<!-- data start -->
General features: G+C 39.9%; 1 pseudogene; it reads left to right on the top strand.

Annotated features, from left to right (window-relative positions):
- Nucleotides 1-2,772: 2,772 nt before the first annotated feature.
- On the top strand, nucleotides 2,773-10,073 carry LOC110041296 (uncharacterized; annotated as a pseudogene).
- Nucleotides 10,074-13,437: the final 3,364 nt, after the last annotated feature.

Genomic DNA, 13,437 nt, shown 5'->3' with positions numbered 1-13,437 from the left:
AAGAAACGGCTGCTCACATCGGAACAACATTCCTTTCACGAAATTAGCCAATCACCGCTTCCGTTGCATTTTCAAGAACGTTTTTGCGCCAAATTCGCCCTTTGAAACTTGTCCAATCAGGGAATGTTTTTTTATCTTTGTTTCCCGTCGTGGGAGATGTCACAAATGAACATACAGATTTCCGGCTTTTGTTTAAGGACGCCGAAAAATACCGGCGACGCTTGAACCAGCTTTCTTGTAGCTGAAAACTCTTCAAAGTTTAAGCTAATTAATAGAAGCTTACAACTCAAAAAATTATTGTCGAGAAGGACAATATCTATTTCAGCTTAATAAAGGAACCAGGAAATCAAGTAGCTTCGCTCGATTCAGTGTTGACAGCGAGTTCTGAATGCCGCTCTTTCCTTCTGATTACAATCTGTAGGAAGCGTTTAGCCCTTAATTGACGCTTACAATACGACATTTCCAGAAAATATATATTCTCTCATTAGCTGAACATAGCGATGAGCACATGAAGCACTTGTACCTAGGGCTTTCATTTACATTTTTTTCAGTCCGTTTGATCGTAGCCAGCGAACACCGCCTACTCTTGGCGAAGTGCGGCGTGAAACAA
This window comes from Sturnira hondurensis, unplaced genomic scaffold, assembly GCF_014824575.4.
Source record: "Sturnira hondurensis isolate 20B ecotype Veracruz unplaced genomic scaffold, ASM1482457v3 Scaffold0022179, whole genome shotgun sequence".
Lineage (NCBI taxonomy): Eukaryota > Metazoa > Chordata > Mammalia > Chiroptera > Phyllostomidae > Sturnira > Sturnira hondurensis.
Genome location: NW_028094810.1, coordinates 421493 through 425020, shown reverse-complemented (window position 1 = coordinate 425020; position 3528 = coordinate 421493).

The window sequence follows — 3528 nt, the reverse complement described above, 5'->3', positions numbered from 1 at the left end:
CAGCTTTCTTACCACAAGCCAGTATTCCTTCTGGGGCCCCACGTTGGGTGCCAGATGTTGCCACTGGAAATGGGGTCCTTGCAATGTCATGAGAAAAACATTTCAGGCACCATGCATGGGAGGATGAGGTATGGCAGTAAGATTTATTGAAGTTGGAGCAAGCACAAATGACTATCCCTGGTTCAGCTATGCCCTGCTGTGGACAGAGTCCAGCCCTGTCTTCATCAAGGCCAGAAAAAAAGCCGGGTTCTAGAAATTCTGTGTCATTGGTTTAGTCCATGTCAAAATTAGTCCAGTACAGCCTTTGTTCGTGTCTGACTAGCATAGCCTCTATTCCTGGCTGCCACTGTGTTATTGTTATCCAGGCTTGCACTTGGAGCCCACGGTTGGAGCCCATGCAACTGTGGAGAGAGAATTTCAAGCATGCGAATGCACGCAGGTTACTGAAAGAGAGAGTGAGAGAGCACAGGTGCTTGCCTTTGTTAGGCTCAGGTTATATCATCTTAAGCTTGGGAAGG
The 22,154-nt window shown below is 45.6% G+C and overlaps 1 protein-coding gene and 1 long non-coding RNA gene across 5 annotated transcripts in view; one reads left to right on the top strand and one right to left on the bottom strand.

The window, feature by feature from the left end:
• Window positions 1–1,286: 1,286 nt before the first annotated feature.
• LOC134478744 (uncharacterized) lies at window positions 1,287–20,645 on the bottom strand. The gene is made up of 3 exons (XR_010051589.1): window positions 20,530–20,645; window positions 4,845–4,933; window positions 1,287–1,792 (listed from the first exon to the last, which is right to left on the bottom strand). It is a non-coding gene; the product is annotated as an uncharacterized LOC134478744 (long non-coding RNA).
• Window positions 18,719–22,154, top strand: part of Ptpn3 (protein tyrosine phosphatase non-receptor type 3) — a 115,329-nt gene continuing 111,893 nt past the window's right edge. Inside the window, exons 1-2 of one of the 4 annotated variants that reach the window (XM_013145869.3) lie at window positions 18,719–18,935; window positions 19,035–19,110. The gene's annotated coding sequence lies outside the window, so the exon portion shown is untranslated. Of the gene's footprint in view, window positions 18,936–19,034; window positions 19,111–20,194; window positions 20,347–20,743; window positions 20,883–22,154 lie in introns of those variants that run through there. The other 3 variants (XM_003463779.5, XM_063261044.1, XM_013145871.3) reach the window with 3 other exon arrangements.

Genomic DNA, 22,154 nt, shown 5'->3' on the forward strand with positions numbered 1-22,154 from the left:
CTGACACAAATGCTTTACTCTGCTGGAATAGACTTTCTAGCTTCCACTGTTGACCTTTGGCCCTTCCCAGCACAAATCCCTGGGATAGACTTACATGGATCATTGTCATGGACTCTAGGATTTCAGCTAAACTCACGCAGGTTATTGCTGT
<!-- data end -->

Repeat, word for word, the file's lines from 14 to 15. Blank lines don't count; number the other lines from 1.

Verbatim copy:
The 22,154-nt window shown below is 45.6% G+C and overlaps 1 protein-coding gene and 1 long non-coding RNA gene across 5 annotated transcripts in view; one reads left to right on the top strand and one right to left on the bottom strand.

The window, feature by feature from the left end: